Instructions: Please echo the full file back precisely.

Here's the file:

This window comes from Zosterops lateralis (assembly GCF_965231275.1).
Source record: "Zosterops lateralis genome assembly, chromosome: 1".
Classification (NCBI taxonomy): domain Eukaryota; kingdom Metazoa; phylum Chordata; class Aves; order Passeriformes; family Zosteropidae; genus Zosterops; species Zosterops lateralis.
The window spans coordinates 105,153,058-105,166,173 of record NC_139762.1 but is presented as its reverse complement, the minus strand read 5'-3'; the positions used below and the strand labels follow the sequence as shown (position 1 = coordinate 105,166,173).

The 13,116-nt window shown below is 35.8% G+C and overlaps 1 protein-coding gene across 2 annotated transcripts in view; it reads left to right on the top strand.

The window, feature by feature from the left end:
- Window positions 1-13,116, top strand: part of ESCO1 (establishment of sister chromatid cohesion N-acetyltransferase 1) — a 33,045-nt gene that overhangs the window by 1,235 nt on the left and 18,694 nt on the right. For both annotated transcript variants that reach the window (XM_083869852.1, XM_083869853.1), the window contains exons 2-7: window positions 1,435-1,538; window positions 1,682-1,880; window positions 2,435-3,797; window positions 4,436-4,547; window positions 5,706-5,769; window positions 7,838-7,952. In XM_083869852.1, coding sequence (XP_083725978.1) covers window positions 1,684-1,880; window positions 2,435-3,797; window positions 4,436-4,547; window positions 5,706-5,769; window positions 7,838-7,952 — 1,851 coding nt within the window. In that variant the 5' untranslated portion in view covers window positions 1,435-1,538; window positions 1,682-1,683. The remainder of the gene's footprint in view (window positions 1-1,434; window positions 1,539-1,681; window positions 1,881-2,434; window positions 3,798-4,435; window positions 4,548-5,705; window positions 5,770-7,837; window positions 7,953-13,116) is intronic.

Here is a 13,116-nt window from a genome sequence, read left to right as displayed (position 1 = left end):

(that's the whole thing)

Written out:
This window comes from Zosterops lateralis (assembly GCF_965231275.1).
Source record: "Zosterops lateralis genome assembly, chromosome: 1".
Classification (NCBI taxonomy): domain Eukaryota; kingdom Metazoa; phylum Chordata; class Aves; order Passeriformes; family Zosteropidae; genus Zosterops; species Zosterops lateralis.
The window spans coordinates 105,153,058-105,166,173 of record NC_139762.1 but is presented as its reverse complement, the minus strand read 5'-3'; the positions used below and the strand labels follow the sequence as shown (position 1 = coordinate 105,166,173).

The 13,116-nt window shown below is 35.8% G+C and overlaps 1 protein-coding gene across 2 annotated transcripts in view; it reads left to right on the top strand.

The window, feature by feature from the left end:
- Window positions 1-13,116, top strand: part of ESCO1 (establishment of sister chromatid cohesion N-acetyltransferase 1) — a 33,045-nt gene that overhangs the window by 1,235 nt on the left and 18,694 nt on the right. For both annotated transcript variants that reach the window (XM_083869852.1, XM_083869853.1), the window contains exons 2-7: window positions 1,435-1,538; window positions 1,682-1,880; window positions 2,435-3,797; window positions 4,436-4,547; window positions 5,706-5,769; window positions 7,838-7,952. In XM_083869852.1, coding sequence (XP_083725978.1) covers window positions 1,684-1,880; window positions 2,435-3,797; window positions 4,436-4,547; window positions 5,706-5,769; window positions 7,838-7,952 — 1,851 coding nt within the window. In that variant the 5' untranslated portion in view covers window positions 1,435-1,538; window positions 1,682-1,683. The remainder of the gene's footprint in view (window positions 1-1,434; window positions 1,539-1,681; window positions 1,881-2,434; window positions 3,798-4,435; window positions 4,548-5,705; window positions 5,770-7,837; window positions 7,953-13,116) is intronic.

Here is a 13,116-nt window from a genome sequence, read left to right as displayed (position 1 = left end):